As a barefoot tomboy growing up on a farm in the Lowveld, trees have always been more for me than a shady spot on the grass.
Our old farmhouse faced a mountain on the outskirts of Mbombela (previously Nelspruit). In front of the stately stoep was a stretch of lawn ideal for cricket games with siblings and friends. A perfectly positioned kapok tree served as the wickets. While waiting for my turn to bat, I would throw my head back and admire the behemoth’s Barbie-pink flowers.
Then there was the treehouse perched in a jacaranda, where we’d spend entire afternoons, hands stained purple after picking mulberries from another tree within reach on the edge of the property.
A common wild fig led the way to our fishing pond, where kurpers caught had to be released, and we floated on tractor tubes in the cement dam, where a couple of coral trees kept watch. My high school was named after these fiery flowers; many “mountain flames” flickered brightly on the grounds of Hoërskool Bergvlam.
I’m not the only one who has been touched by the trees of the Lowveld. This is a story about some of the area’s landmark trees, and the people who love and protect them.
Move over, highway
The late New York Times editorialist, Hal Borland wrote: “If you would know strength and patience, welcome the company of trees.” This steady progress over centuries can instil muscle in even the most peaceful people.
For about two weeks in 2011, a group of activists stood guard around a wonderboom fig (Ficus salicifolia), 10km outside Mbombela, on the N4 towards Johannesburg. The tree had been standing sentinel at the entrance to my home town for more than 200 years, a century before the town even existed, but now this living monument was going to be cut down to make way for an upgraded highway.
“I always get a kick when I drive past and there she is, still standing,” says Wendy Sippel. Wendy lives nearby and was one of the protesters who fought for the tree. “It’s a gorgeous milestone for people travelling from Gauteng to Nelspruit.”
She remembers close to 30 people gathering at the first meeting held under the fig’s wide branches. Neil Fishwick, a horticulturist and the owner of Fishwick’s Indigenous Nursery, was integral in organising the protest. “I know that tree,” he says. His nursery used to be across from the fig, on the other side of the Crocodile River, and it was his source of seed as an indigenous tree grower. “According to distribution maps in botanical books, Ficus salicifolia is recorded as indigenous to the area, but I don’t know of any specimens other than this one, and one in the Lowveld National Botanical Garden,” he adds.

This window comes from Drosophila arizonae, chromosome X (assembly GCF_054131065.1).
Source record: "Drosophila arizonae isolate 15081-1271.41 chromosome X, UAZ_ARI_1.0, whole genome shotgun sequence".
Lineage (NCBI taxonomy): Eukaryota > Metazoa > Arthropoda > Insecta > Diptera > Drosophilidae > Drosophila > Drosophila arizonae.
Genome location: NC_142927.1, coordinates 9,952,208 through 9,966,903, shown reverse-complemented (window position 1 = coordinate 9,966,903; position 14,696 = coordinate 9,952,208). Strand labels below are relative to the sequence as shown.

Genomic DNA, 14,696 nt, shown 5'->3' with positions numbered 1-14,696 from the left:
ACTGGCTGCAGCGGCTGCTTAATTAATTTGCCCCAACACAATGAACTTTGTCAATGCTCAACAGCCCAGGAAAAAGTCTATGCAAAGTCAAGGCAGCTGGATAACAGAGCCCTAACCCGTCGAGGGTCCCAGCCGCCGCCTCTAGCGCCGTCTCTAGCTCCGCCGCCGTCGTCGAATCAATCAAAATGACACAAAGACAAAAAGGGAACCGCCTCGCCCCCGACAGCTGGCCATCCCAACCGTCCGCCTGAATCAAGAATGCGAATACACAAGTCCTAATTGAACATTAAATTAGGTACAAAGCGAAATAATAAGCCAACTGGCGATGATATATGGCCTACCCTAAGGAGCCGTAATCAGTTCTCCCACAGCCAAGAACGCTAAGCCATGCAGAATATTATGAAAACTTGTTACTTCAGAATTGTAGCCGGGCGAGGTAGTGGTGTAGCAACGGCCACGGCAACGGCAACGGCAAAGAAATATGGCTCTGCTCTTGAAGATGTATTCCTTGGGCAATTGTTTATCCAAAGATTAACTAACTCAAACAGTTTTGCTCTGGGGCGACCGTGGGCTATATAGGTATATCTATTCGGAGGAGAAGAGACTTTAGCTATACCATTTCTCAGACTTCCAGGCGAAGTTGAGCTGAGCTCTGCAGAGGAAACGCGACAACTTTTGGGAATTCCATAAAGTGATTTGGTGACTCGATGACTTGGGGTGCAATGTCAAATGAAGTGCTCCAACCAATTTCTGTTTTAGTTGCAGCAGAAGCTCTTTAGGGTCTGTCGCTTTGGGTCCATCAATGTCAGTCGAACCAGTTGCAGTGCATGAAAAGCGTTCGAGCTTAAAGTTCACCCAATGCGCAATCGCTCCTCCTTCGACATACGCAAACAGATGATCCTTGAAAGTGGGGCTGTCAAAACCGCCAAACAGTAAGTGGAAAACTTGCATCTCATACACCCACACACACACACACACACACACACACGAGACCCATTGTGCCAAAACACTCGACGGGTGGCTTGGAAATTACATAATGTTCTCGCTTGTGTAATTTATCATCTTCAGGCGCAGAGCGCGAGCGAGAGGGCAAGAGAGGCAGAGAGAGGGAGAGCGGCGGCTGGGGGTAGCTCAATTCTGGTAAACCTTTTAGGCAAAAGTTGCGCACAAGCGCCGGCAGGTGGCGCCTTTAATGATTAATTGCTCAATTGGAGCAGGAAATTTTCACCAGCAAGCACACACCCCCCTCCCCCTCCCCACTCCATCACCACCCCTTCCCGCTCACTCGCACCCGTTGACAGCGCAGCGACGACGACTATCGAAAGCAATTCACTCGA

The toll road company Trans African Concessions (TRAC) was planning on relocating the wonderboom at a cost of R500000. But as TRAC spokesperson Solange Soares tells me, there was no guarantee that the tree would survive in its new habitat. In the end, it was decided to rather reroute that section of the highway at a cost of about R1 million.
Now the Wonderboom separates the dual carriageway. “The Joburg-bound lane stayed the same, but they changed the angle of the bend on the Nelspruit-bound side,” Neil explains.
“The new design had to accommodate the tree without compromising road safety,” Solange adds.
Hannes de Kock was also part of the protest; he lives 5km from the tree. “We gathered thousands of signatures for our petition,” he says. “Everyone from locals to tourists on their way to the Lowveld.”way to the Lowveld.”
He thinks back fondly to the teamwork involved, and the fact that his grandchildren now greet the wonderboom as “grandpa’s tree” every time they drive past. “It was difficult to change TRAC’s mind, but when the manager at that time eventually retired, he recalled that saving the tree was one of the highlights of his career,” Hannes says with a smile.
Wendy feels satisfied when she sees the giant on her way into town. “Back then, a family member asked me: ‘What’s the point of protesting? You’re just a few people. You’re not going to make a difference. Big corporations do just what they want.’ That’s not how it turned out. It was a positive lesson in community solidarity; taking the time to stand together for a worthy cause. Because it’s a truly beautiful tree.”
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